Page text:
It hasn’t been the welcome Jitendra Singh perhaps expected. The Minister of State for Youth Affairs and Sports has been barely two months in his new job and Indian sport finds itself in a mess. Singh took over from Ajay Maken at a time when India was riding on the high of its most successful Olympic showing. So far, Singh has seen the suspension of the Indian Olympic Committee by the International Olympic Association and the derecognition of the boxing and archery federations. Indian sport has been managed haphazardly in the past as well, but Singh is confident of resolving the current issues and improving its standard. He talks to Aabhas Sharma about the challenges ahead
What prompted the government to derecognise the Indian Amateur Boxing Federation (IABF) and the Archery Association of India (AAI)?
AAI violated the age and tenure restrictions of the sports code. The president [V K Malhotra] is over 70 years and he was re-elected. The high court had issued a directive to the government that the association be derecognised if the elections aren’t held according to the government’s sports code. We had no other option but to take this step. The boxing federation has been suspended for conducting flawed elections. It didn’t give candidates enough time for nomination and when the nominations did not come in, people were just picked from the house. IABF and AAI have been told to hold fresh elections.
What do you make of the IOC-IOA mess that is threatening Indian sport?
At the moment, it is important that we look forward and do whatever we can to resolve the issue. The government remains committed to take every possible step to speak with IOA and IOC, but it’s not as simple as it seems. There are a lot of issues that need to be sorted. Sports federations need to follow the sports code.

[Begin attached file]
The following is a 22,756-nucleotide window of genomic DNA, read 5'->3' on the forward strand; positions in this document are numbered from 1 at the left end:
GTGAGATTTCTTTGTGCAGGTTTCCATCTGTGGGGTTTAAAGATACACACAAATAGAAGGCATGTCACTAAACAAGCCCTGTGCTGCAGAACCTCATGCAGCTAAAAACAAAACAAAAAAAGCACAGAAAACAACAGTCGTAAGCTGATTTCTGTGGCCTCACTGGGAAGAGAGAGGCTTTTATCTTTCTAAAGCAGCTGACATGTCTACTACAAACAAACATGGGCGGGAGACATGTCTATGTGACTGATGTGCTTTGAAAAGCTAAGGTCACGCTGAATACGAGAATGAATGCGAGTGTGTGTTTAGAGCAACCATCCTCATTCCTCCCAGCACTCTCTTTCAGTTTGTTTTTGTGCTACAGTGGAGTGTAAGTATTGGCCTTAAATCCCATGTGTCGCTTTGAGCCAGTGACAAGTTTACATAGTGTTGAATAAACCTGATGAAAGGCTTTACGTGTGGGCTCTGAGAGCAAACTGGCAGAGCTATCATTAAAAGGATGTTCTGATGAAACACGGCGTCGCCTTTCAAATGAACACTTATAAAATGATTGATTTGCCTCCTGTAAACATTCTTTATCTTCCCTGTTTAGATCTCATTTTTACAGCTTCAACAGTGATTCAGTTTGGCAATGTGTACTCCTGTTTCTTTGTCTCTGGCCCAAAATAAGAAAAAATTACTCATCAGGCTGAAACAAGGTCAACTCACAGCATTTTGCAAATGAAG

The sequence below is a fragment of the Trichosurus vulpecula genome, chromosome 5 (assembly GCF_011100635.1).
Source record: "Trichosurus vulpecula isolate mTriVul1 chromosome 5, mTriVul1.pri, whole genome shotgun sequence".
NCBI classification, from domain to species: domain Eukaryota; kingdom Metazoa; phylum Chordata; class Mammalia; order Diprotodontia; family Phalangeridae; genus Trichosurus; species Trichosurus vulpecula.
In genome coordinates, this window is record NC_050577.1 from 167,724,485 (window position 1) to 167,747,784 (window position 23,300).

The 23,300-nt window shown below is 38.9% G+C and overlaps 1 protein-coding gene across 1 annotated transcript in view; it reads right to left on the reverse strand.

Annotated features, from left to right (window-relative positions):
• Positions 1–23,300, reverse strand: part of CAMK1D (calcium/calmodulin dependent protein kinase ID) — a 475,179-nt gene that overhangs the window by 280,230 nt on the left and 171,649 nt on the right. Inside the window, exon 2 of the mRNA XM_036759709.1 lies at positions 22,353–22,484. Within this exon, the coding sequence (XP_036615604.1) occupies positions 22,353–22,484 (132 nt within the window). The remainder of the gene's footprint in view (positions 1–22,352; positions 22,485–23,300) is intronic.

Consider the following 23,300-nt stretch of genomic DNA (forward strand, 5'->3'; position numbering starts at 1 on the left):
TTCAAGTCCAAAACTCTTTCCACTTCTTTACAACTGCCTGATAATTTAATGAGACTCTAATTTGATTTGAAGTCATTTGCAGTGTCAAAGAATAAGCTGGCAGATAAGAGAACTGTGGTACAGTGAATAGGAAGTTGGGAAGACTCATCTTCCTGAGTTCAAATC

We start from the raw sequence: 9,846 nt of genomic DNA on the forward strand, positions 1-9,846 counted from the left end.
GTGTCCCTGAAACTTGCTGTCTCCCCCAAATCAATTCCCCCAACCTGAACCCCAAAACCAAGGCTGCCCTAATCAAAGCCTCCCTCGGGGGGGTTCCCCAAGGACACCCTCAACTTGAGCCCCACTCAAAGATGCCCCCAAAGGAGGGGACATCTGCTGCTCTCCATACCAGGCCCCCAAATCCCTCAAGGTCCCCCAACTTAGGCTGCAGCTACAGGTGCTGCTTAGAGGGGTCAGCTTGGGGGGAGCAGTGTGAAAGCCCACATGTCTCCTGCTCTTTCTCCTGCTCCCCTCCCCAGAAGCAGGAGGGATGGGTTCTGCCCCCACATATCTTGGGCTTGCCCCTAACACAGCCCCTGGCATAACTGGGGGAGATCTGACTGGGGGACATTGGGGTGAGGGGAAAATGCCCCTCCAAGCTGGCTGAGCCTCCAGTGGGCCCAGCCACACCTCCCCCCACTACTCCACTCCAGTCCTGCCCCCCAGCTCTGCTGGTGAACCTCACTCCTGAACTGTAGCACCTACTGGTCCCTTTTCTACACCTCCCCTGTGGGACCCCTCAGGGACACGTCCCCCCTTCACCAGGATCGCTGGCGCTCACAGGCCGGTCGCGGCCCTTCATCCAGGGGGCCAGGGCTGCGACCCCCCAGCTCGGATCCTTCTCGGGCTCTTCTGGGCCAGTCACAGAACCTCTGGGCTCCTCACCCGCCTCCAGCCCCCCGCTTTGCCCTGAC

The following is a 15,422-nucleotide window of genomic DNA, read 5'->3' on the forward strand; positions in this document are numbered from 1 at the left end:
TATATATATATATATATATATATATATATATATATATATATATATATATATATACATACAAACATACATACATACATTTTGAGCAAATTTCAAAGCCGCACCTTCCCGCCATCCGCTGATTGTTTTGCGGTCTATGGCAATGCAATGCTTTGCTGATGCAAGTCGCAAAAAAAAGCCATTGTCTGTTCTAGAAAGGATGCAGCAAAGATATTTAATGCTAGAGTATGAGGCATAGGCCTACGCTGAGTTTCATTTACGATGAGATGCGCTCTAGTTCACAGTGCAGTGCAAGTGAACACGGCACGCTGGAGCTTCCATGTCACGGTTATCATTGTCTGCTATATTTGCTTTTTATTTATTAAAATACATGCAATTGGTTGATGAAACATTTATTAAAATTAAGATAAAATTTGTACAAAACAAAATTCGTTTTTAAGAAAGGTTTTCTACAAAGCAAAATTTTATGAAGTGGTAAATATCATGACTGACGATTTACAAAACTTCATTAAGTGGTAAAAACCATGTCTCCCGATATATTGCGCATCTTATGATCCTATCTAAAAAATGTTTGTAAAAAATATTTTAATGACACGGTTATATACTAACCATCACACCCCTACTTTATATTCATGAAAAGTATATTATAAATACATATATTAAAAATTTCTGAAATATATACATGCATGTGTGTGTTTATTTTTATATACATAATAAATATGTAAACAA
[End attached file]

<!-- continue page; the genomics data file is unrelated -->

What are the complications or difficulties that lie ahead?
First, the ministry only has an advisory role and we don’t have the mandate to directly resolve the issue between IOC and IOA. But we will try our best so that our athletes don’t suffer too much. We had spoken to IOA officials and requested them to incorporate the government’s sports code that adheres to the IOC Olympic charter. But, unfortunately, it wasn’t done. We are open to dialogue with the international bodies as well as our own federations to make sure that the right measures are put in place so that we don’t jeopardise the future of our athletes.
Do you think politicians should be allowed to be part of sport bodies and federations?
I believe that we need a strong sports Bill in place. We have been discussing and debating about it for quite some time. We aren’t sure when it will be passed but it is the need of the hour. A strong sports Bill would ensure transparency, which, I think, is essential for a better future.
What is the way forward for Indian sport?
Our top priority are athletes and the young people who aspire to take up sport as a career. We have to ensure they get the best facilities and don’t suffer because of any external factors. And we remain committed to make that happen. If strong steps need to be taken, then we will do what is in our capacity for the betterment of Indian sport.